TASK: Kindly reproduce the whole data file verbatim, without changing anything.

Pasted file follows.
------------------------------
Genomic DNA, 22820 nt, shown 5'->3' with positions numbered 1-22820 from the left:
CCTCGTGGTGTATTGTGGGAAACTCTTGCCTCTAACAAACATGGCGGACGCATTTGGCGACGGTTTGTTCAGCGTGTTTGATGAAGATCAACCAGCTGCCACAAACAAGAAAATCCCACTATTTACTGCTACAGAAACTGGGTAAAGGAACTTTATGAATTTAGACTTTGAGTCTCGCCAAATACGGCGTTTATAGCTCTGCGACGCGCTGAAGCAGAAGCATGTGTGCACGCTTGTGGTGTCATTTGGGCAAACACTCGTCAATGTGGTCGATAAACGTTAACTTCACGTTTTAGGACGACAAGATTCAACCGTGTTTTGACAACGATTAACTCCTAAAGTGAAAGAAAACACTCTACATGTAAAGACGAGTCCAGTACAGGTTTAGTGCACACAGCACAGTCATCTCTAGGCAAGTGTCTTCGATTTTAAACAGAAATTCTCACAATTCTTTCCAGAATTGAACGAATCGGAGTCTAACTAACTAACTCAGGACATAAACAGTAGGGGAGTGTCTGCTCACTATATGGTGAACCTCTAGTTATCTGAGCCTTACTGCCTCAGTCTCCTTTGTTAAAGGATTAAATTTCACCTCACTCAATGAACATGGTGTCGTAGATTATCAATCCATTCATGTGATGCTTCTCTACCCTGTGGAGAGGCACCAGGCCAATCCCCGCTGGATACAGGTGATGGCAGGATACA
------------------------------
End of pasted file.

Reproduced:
Genomic DNA, 22820 nt, shown 5'->3' with positions numbered 1-22820 from the left:
CCTCGTGGTGTATTGTGGGAAACTCTTGCCTCTAACAAACATGGCGGACGCATTTGGCGACGGTTTGTTCAGCGTGTTTGATGAAGATCAACCAGCTGCCACAAACAAGAAAATCCCACTATTTACTGCTACAGAAACTGGGTAAAGGAACTTTATGAATTTAGACTTTGAGTCTCGCCAAATACGGCGTTTATAGCTCTGCGACGCGCTGAAGCAGAAGCATGTGTGCACGCTTGTGGTGTCATTTGGGCAAACACTCGTCAATGTGGTCGATAAACGTTAACTTCACGTTTTAGGACGACAAGATTCAACCGTGTTTTGACAACGATTAACTCCTAAAGTGAAAGAAAACACTCTACATGTAAAGACGAGTCCAGTACAGGTTTAGTGCACACAGCACAGTCATCTCTAGGCAAGTGTCTTCGATTTTAAACAGAAATTCTCACAATTCTTTCCAGAATTGAACGAATCGGAGTCTAACTAACTAACTCAGGACATAAACAGTAGGGGAGTGTCTGCTCACTATATGGTGAACCTCTAGTTATCTGAGCCTTACTGCCTCAGTCTCCTTTGTTAAAGGATTAAATTTCACCTCACTCAATGAACATGGTGTCGTAGATTATCAATCCATTCATGTGATGCTTCTCTACCCTGTGGAGAGGCACCAGGCCAATCCCCGCTGGATACAGGTGATGGCAGGATACA